RICHFIELD, Minn. — A $250 million fraud investigation into Feeding Our Future has fractured trust in efforts to feed hungry children across Minnesota, and it's having a chilling effect on a very critical time for a local non-profit that has quietly delivered 10 million meals to hungry kids, and counting.
"To see adults, get in the way of actually serving kids, where that money could have been feeding kids, that's the true crime, in my mind," said Rob Williams, who founded the Every Meal non-profit 12 years ago. "We started this in 2010 as a little program in a church, of 27 kids in a kindergarten classroom, and now we work in 430 schools throughout the state of Minnesota. We serve about 12,000 kids every week."
On Friday, volunteers for Every Meal discreetly opened a locker inside Richfield's Centennial Elementary and slipped their 10 millionth meal into the backpack of one of the 34 kids who signed up to receive a weekend's supply of shelf stable food.
"The need is great and it's growing," said social worker Phil Rooney. "I see families that call up and ask, 'Hey, can you help fill my pantry, can you help me fill my fridge, and there's a limit for what we can do as a school."
Rooney says inflation has been wearing on families for the past year, but the problem became even more dire after federal funding for universal free lunches stopped this fall. Richfield schools has already seen school lunch debt approach $15,000.
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"I don't think most people understand the decisions some of these families are facing," said Richfield Assistant Superintendent, Dr. Latanya Daniels. "So (Every Meal) is just this wonderful safety net that has been developed for our students and families in order to fill this void that is in so many homes."
But Williams says that void is harder to fill than ever. Despite anticipating a jump in demand due to inflation, the need has exceeded all expectations.
"We expected about a 17% increase in participation in our program. We've seen over 34%," he said. "And we've actually had to cut back because of funding. When I say funding, I don't mean we need more trucks, I don't mean we need more staff, I mean, we just need more food."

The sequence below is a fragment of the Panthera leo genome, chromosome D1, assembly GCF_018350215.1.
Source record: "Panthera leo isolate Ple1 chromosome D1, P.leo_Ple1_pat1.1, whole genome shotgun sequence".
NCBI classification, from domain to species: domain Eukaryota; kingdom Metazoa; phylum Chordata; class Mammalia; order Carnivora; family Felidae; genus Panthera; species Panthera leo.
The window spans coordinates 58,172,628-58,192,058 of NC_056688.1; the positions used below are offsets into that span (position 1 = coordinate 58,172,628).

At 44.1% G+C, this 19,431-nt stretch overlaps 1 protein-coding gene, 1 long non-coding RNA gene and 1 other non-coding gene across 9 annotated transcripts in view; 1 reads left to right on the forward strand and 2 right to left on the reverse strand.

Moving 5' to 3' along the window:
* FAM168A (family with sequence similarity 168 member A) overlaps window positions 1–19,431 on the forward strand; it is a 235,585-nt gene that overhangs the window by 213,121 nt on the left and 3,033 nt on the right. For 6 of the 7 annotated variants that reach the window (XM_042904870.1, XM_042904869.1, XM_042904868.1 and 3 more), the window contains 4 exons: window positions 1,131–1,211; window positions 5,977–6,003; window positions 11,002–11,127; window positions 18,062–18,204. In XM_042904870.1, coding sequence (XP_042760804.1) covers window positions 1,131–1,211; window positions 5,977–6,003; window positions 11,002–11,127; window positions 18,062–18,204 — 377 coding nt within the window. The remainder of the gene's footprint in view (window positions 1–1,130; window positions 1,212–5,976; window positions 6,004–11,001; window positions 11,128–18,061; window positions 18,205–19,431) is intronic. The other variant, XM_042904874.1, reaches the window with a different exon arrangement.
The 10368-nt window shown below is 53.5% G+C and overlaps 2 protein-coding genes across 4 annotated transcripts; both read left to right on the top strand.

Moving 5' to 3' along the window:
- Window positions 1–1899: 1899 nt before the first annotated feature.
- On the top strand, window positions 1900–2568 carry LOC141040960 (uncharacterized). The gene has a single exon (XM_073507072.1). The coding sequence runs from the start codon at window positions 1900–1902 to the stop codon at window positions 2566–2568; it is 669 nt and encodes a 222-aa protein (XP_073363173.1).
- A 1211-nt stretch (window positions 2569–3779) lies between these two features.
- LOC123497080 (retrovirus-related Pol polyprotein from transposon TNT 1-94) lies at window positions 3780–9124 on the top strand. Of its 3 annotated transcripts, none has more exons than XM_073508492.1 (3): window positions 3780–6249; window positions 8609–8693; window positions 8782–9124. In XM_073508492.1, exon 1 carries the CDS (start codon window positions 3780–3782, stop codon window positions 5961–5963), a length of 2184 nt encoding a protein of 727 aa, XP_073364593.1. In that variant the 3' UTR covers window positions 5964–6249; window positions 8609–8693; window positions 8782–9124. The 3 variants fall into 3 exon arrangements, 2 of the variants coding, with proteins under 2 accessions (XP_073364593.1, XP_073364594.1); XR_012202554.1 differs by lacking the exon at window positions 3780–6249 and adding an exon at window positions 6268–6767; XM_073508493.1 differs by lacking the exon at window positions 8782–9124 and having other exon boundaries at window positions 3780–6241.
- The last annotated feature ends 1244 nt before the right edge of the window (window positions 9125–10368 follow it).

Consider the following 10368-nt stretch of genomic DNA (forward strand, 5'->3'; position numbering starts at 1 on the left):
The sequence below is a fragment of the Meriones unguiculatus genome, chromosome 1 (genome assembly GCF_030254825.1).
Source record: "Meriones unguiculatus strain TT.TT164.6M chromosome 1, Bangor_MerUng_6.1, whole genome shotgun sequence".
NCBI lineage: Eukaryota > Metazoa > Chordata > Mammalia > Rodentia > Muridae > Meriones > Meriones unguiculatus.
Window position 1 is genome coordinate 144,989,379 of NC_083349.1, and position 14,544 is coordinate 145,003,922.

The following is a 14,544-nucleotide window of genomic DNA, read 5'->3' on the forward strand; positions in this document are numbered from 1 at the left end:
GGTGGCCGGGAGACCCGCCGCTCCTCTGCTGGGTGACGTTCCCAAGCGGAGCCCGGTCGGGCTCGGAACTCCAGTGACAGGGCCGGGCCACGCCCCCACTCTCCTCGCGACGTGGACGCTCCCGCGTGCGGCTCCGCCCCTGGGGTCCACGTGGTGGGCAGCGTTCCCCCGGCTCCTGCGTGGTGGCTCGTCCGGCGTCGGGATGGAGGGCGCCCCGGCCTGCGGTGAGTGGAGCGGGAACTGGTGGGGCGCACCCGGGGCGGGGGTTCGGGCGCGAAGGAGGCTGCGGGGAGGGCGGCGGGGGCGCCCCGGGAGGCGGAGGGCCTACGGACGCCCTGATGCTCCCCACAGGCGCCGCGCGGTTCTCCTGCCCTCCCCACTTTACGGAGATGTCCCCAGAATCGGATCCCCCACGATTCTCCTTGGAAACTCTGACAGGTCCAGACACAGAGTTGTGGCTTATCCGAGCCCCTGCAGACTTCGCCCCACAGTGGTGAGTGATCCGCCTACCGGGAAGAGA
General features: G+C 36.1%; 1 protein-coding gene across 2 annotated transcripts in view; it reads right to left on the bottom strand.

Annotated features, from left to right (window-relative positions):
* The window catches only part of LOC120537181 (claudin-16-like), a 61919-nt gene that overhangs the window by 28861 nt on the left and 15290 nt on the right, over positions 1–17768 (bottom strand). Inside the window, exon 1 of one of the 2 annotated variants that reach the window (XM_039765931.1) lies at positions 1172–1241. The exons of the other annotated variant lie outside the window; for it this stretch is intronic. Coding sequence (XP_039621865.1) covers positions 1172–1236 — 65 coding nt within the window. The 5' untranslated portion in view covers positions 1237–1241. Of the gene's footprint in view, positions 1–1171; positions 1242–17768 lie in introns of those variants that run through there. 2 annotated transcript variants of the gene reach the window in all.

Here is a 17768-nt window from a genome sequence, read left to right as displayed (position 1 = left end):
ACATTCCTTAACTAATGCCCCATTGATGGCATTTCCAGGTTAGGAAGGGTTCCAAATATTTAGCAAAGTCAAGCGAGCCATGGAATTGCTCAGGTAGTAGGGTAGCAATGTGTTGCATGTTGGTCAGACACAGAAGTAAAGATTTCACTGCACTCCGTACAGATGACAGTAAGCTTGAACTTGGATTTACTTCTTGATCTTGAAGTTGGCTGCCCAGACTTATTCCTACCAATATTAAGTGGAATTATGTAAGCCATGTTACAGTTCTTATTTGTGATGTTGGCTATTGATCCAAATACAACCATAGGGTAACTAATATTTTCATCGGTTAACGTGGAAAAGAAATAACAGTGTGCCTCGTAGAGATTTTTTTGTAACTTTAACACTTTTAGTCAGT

Williams says Every Meal has already been forced to pause weekend meal programs at dozens of schools, and the food limitations forced the nonprofit to cancel it's annual winter break program, which typically provides 35,000 bags of food for families to get through the holidays.
He says more cuts are likely come spring, if Every Meal can't find more funding.
"We're not involved in the federal funding mechanisms, where we get reimbursed per meal or anything like that," he said. "It's 100% community funded."
Though that's a critical difference between the food sites and nonprofits linked to Feeding Our Future investigation, which allegedly pocketed millions in federal funding, Williams says confusion over the case has hurt their ability to generate the support they so desperately need right now.
"My biggest concern from the Feeding our Future fraud is the kids are going to get lost," he said. "People keep talking about the dollar amounts, which are huge and important, but who is suffering is the kids. It's made it harder for kids to actually get the resources that they need. It's cast a doubt on us, it's cast a doubt on other non-profits, other communities that are actually doing the hard work on the ground, serving those kids who actually need it."
In response, he says Every Meal, and every volunteer, will just have to work harder to deliver for the kids that depend on them.
"When we do the first week of distribution and the kids come out, and they notice their bag is heavier, they are like what?" Rooney said. "They are so excited for this healthy food. And that's the piece that's hard to communicate and hard to share about a story behind 10 Million meals."
Despite its current challenges, Every Meal is still reaching about a quarter of the schools in Minnesota. If you are interested in donating or volunteering, click here.
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